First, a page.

"I need it a lot," she said. "For one thing, my nephews speak Romanian. I need it for work a lot. I am able to communicate with people."

Unlike Furmanji, Capinarli also speaks a little Gagauz.

The shaded areas denote Gagauzia (Source: Wikipedia)
The history of post-Soviet Gagauzia contrasts sharply with that of Moldova's other Russian-dominated region, Transdniester. While that region fought a brief, violent war and achieved de facto independence with the heavy support of Moscow, Gagauzia negotiated an autonomy that gives it exclusive jurisdiction over education, culture, local spending, and social security.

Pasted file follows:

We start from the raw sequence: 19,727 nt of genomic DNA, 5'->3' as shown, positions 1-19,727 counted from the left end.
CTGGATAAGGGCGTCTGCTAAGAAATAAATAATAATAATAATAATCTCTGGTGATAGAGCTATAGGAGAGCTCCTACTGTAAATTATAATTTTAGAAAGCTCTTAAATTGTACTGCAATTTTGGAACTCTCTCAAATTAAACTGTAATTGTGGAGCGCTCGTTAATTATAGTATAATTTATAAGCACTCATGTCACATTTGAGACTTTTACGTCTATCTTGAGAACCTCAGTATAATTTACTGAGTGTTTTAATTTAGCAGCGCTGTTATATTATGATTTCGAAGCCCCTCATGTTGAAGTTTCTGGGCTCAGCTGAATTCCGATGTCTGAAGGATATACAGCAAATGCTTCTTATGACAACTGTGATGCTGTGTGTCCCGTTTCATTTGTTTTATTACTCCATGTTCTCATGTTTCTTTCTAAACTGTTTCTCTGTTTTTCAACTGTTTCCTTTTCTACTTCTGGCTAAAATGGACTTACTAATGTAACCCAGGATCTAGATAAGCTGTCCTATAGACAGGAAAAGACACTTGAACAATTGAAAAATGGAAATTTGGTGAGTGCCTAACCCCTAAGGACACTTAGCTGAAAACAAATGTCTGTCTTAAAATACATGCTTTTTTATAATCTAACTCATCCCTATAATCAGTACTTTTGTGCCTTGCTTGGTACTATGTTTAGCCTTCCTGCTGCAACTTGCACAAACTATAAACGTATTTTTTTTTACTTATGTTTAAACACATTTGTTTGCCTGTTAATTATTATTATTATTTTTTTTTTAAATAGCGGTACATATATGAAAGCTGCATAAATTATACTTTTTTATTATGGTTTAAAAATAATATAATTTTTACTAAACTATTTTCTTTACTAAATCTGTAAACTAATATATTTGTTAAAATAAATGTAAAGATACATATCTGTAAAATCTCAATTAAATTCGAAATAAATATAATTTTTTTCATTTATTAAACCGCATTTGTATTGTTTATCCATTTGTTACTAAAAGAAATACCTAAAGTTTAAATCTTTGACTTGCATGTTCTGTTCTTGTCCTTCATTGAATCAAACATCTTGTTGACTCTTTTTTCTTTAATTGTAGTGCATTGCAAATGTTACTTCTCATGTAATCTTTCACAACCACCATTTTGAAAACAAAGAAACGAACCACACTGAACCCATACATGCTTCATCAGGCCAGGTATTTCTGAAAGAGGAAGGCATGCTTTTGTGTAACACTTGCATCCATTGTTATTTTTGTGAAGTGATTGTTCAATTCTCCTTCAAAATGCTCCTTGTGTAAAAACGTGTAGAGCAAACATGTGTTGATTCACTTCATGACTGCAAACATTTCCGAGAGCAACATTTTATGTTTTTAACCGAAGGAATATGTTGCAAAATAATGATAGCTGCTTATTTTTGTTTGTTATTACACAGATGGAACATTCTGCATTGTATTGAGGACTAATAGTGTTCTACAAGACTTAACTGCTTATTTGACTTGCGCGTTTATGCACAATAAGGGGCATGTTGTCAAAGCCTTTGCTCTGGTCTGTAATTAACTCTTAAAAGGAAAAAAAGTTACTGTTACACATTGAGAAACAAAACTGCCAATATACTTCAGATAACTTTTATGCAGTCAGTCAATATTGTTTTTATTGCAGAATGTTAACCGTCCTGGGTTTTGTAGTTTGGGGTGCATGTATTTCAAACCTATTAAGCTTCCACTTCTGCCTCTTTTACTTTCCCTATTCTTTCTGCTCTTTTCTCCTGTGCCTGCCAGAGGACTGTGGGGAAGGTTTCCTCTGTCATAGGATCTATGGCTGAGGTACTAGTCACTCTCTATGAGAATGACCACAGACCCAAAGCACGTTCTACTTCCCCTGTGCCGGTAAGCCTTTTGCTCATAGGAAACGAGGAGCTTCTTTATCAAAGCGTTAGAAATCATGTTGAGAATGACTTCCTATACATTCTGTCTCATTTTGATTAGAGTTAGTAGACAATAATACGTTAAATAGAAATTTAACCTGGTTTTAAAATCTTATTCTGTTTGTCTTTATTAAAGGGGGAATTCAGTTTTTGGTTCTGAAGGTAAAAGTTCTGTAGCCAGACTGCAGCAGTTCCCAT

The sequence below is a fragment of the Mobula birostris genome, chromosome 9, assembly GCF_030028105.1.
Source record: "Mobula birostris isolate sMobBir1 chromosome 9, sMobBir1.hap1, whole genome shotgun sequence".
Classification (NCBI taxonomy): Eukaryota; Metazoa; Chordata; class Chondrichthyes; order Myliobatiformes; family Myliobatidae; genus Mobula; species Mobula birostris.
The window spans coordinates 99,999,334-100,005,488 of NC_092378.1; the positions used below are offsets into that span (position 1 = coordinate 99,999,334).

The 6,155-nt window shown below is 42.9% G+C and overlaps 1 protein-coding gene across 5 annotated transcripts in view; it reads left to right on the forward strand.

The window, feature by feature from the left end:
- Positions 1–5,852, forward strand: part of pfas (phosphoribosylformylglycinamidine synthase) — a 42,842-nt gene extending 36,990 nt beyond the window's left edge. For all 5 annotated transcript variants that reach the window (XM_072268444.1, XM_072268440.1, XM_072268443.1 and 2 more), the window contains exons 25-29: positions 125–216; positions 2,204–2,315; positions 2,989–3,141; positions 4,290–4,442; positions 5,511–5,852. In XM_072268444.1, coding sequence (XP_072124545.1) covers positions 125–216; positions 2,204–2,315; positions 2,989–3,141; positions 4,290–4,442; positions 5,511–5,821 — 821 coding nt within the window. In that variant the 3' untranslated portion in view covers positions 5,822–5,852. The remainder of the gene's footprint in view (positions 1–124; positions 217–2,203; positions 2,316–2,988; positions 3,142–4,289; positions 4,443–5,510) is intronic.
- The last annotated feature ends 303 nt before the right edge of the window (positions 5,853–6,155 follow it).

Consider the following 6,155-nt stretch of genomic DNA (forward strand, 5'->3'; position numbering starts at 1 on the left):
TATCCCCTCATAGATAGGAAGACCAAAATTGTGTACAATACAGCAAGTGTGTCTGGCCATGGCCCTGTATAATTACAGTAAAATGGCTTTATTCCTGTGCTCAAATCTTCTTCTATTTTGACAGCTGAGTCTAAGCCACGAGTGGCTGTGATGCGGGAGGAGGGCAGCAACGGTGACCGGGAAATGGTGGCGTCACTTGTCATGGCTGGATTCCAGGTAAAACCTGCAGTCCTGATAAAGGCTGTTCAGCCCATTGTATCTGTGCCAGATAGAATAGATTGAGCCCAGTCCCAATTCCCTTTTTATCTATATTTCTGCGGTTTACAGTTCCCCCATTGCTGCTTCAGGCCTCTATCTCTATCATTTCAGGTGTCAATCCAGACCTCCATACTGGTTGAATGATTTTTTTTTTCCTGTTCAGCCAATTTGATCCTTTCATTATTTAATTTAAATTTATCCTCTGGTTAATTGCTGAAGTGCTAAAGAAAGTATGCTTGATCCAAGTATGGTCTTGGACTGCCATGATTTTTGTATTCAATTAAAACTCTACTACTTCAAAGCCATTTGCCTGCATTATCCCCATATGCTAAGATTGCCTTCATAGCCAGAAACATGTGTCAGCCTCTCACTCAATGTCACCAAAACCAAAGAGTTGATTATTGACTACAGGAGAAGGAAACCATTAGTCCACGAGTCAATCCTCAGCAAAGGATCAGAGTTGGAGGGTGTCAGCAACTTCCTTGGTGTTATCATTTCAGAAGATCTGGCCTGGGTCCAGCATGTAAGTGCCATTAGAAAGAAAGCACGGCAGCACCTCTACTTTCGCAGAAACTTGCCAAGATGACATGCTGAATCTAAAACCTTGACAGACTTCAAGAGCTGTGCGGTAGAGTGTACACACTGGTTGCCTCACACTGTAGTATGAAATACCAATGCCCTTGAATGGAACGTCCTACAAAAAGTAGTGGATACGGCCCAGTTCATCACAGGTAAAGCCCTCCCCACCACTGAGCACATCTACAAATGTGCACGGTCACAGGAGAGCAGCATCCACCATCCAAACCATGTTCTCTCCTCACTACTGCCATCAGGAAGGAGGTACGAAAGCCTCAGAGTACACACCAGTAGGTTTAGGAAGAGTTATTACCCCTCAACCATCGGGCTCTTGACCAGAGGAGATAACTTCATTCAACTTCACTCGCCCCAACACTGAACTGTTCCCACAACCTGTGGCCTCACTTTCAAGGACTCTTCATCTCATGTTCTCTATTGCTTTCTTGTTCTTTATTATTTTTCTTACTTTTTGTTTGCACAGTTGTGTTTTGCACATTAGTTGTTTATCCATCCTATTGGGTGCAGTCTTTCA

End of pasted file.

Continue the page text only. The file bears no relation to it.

In addition to close ties to Russia, which is the primary customer for Gagauzia's wine, the region has notable ties to Turkey.

Then-Turkish President Suleyman Demirel visited the region in 1994 and again in 1998. The Turkish Embassy and the Turkish Cooperation and Development Agency have provided considerable financial and educational support since 1991.

Ankara is an active sponsor of educational and cultural exchange programs with Gagauzia. Turkish support has fostered a slight resurgence in the use of the Gagauz language. However, Russian remains dominant, and the Gagauz-language pages of the local administration's official website are conspicuously blank.

Psychological Factor